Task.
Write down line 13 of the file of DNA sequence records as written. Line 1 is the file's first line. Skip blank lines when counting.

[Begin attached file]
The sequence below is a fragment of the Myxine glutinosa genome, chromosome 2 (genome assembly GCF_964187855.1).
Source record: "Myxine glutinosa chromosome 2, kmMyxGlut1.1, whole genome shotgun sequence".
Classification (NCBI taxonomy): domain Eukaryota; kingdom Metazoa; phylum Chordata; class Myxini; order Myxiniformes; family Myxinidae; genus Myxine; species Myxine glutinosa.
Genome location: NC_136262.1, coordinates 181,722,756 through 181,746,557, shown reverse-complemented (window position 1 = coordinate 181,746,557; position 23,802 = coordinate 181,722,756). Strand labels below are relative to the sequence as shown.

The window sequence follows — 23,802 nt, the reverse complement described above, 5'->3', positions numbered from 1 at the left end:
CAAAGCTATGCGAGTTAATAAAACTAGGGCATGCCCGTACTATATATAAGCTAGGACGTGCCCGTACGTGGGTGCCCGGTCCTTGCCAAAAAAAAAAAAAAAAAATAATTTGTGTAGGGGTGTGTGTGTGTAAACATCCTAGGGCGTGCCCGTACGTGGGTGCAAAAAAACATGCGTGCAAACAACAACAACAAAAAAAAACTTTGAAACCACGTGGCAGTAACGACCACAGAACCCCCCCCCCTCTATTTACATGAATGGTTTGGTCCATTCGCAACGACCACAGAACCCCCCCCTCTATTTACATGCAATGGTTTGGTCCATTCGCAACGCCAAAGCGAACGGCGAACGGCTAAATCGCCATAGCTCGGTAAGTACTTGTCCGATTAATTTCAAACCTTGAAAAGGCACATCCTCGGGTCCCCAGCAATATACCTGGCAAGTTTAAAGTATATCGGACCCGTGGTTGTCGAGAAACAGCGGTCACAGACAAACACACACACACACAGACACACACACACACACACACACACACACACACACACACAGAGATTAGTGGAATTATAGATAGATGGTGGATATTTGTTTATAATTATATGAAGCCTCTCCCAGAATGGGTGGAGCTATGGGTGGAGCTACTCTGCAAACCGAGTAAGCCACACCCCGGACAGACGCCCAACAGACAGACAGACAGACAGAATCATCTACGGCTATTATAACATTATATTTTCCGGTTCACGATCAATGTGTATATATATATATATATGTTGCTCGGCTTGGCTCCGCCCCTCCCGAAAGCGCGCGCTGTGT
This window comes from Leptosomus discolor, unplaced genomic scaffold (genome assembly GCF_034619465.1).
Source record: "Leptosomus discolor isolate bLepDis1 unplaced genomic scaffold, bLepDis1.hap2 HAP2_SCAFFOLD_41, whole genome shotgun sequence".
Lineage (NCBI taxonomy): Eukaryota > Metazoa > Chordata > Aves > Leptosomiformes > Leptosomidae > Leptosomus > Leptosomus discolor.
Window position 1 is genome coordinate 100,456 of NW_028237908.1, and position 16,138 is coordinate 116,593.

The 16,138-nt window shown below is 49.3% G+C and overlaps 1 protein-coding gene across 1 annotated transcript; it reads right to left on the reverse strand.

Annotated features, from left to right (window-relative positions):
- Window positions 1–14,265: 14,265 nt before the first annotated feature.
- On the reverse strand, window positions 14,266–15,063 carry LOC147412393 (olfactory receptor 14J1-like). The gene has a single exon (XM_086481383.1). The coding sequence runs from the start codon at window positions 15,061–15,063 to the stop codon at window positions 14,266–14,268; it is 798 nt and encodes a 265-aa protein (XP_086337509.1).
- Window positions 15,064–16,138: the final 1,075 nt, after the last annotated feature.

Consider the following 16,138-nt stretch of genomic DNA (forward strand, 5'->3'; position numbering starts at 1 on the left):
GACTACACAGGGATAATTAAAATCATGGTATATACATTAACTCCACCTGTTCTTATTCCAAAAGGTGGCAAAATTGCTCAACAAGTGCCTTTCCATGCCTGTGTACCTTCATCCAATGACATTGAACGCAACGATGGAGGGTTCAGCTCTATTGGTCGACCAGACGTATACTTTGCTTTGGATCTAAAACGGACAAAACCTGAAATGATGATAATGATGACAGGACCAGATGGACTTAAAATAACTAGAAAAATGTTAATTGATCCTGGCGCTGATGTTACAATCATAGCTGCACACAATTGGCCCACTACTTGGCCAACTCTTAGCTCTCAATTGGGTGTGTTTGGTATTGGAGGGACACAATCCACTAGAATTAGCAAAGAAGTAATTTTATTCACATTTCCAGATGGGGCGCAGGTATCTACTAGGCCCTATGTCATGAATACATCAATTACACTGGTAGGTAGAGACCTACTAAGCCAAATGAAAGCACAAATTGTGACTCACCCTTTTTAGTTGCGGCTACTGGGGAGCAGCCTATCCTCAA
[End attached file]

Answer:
- Window positions 1–14,265: 14,265 nt before the first annotated feature.